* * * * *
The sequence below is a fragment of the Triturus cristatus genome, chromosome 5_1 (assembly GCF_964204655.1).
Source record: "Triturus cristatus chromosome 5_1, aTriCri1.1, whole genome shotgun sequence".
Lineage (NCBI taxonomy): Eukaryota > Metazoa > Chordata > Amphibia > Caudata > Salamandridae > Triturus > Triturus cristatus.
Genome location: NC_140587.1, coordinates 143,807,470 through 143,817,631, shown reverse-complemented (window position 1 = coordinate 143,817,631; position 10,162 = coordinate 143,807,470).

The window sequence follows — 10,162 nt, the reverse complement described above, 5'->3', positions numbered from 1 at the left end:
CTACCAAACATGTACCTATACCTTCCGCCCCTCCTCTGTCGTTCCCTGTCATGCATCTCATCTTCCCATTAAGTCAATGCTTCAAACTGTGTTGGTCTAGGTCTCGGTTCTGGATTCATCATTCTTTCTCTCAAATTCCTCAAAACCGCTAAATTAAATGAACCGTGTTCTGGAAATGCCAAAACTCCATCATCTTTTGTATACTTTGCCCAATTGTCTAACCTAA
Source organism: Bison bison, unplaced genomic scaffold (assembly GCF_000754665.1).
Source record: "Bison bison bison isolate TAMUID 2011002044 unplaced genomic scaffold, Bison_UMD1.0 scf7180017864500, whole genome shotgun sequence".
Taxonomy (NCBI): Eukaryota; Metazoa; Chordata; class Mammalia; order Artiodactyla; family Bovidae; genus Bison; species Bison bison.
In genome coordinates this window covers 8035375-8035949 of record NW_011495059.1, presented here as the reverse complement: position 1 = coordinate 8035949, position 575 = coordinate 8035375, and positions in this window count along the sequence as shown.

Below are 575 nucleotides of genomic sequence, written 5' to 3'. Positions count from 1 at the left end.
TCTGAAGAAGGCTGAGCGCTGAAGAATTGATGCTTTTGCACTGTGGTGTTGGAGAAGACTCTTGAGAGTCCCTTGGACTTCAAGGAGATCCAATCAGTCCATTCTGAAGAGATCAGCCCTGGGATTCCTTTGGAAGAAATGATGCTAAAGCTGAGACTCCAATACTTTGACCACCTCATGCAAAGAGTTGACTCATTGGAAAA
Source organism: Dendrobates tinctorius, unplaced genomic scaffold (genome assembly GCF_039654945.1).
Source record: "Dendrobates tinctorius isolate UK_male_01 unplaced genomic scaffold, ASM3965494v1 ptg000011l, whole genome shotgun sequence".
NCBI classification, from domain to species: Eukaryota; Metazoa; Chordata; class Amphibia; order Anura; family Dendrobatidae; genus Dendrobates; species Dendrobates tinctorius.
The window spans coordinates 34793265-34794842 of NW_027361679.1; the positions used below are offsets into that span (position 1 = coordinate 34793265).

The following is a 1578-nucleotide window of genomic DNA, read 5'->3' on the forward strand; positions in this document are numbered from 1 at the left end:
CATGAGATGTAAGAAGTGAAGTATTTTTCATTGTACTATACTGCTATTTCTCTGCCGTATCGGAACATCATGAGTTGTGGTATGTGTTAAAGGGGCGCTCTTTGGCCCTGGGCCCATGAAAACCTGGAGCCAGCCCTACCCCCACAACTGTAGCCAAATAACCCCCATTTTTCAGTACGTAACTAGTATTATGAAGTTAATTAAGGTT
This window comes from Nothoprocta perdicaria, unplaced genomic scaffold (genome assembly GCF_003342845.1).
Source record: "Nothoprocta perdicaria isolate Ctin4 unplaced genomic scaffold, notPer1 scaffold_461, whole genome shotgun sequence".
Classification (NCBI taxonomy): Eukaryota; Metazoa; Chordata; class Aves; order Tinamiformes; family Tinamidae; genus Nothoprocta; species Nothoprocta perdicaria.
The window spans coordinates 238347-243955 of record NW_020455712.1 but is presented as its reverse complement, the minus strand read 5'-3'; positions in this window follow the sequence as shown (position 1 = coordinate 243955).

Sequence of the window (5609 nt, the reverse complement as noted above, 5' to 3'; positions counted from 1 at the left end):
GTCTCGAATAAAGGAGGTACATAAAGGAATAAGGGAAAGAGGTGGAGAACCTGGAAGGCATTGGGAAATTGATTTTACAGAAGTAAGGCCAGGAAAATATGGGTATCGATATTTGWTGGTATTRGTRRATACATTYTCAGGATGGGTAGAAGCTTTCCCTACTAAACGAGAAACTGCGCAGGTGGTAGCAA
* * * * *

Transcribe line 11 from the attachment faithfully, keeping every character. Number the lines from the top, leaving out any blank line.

Below are 575 nucleotides of genomic sequence, written 5' to 3'. Positions count from 1 at the left end.